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SMERT: Energy-Efficient Design of a Multimedia Messaging System for Mobile Devices

SMERT: Energy-Efficient Design of a Multimedia Messaging System for Mobile Devices. Lin Zhong Rice University Bin Wei A&T Labs-Research Michael Sinclair Microsoft Research. Multimedia Messaging. 1. Compelling media sources. 1. 2. Relevant pieces constructed. 3.

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SMERT: Energy-Efficient Design of a Multimedia Messaging System for Mobile Devices

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  1. SMERT: Energy-Efficient Design of a Multimedia Messaging System for Mobile Devices Lin Zhong Rice University Bin WeiA&T Labs-Research Michael Sinclair Microsoft Research

  2. Multimedia Messaging 1 Compelling media sources 1 2 Relevant pieces constructed 3 Rich content imposes more challenges on power usage ? 3 2 Tuesday, May 28, 2006 8:31PM TeleComm(96 seconds) In carefully worded statement, BellSouth, AT&T, and now Verizon have challenged a report that said the companies gave tens of millions of consumers' phone records to the National Security Agency as part of the war on terrorism after 9/11. news program text, images, audio, and video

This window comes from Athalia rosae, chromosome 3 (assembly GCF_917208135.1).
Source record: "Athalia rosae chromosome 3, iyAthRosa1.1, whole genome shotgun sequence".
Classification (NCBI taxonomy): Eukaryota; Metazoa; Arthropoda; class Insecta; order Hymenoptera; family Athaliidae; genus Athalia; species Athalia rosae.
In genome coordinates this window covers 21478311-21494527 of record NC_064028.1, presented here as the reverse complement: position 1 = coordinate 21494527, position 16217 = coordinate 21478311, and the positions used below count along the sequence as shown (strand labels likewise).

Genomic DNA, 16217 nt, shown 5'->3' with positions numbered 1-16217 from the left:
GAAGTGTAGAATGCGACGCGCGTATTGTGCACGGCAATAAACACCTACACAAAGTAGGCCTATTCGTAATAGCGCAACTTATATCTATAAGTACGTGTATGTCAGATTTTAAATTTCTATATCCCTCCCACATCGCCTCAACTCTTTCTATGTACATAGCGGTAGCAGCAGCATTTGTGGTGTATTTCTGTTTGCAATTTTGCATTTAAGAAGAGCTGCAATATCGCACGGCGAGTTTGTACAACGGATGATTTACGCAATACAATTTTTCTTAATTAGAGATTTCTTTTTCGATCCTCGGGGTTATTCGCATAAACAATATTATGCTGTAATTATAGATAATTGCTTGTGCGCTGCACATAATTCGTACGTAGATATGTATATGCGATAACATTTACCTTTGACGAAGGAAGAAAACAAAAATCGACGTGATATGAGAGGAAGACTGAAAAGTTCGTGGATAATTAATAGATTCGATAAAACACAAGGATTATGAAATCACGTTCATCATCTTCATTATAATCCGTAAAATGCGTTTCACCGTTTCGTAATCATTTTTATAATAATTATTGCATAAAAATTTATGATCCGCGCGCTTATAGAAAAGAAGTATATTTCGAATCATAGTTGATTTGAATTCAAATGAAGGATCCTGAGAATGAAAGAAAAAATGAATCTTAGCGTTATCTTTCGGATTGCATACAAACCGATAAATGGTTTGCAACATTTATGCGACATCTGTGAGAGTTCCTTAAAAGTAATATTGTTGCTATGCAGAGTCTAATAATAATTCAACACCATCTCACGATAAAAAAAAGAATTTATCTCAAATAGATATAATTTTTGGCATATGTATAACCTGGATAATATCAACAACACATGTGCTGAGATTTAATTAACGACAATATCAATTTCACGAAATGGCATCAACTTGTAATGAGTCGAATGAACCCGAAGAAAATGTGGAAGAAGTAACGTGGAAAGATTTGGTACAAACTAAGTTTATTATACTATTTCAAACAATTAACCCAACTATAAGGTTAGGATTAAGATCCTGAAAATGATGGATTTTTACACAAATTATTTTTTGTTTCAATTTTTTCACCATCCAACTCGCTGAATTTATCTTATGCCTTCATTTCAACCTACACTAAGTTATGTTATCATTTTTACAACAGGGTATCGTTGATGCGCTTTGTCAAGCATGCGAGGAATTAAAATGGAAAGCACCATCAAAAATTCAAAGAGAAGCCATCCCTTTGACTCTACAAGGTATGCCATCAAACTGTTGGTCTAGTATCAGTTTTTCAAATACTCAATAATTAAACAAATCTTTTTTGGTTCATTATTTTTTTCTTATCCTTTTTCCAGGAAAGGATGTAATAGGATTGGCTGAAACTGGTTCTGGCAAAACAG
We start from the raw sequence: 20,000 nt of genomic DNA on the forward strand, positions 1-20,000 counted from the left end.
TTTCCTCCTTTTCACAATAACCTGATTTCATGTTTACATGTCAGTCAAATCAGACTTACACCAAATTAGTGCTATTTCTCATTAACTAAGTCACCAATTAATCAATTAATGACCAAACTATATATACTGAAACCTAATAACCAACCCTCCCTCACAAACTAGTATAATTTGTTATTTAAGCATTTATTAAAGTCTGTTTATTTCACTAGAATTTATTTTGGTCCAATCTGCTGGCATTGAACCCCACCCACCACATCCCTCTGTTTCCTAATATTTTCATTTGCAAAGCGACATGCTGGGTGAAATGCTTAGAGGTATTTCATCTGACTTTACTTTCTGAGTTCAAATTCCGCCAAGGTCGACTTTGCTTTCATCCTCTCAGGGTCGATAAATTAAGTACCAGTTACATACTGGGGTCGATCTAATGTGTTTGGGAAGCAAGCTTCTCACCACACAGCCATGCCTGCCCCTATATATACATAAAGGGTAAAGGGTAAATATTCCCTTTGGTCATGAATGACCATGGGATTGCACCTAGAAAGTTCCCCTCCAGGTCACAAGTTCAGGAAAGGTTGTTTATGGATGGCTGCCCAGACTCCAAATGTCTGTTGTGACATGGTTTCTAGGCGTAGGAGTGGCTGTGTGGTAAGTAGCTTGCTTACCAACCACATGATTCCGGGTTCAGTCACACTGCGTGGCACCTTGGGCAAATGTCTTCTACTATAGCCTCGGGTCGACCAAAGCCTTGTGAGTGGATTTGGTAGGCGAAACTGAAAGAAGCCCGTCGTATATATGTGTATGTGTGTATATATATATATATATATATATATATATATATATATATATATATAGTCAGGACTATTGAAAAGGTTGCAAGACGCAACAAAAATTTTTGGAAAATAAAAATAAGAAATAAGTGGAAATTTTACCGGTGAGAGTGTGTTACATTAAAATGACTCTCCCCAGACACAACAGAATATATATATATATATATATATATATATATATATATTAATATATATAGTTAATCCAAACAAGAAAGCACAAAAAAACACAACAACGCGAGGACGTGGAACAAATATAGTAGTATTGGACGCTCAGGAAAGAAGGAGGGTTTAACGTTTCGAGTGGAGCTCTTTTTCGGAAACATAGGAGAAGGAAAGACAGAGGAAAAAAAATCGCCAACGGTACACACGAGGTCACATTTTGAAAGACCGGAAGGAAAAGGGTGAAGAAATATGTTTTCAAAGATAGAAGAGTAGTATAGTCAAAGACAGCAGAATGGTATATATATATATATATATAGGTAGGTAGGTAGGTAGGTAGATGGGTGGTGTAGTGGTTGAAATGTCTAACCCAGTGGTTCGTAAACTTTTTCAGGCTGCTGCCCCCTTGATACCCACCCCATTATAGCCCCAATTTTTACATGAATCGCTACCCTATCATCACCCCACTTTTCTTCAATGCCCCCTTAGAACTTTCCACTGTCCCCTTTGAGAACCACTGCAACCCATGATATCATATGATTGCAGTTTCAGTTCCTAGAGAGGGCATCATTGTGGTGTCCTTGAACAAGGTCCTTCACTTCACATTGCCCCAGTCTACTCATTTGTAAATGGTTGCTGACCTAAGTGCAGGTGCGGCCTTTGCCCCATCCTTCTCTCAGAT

3. Device power profile Communications 1600mW, GPRS System 370mW, Busy User interfaces 212mW, Display Messaging service Energy Cost Message Text KFrames Video Size 140 10K 696K Auto Dnld (J) ~0.03 ~1.2 ~80 Manu Dnld (J) ~0.08 ~1.7 ~114 Consum. cost (J) ~5 ~10 ~48 Our Goal: Optimizing multimedia messaging services,given the constraint of battery lifetime

  4. Our Approach • Reconstruct message content • Different levels • Selective and incremental, instead of all-or-none • Utilize low-power user interface device • A wrist-worn low-power user interface device • Limited content with control interface • Reduce user interruptions • Battery-aware message fetching • Automatic downloading without energy consumption on display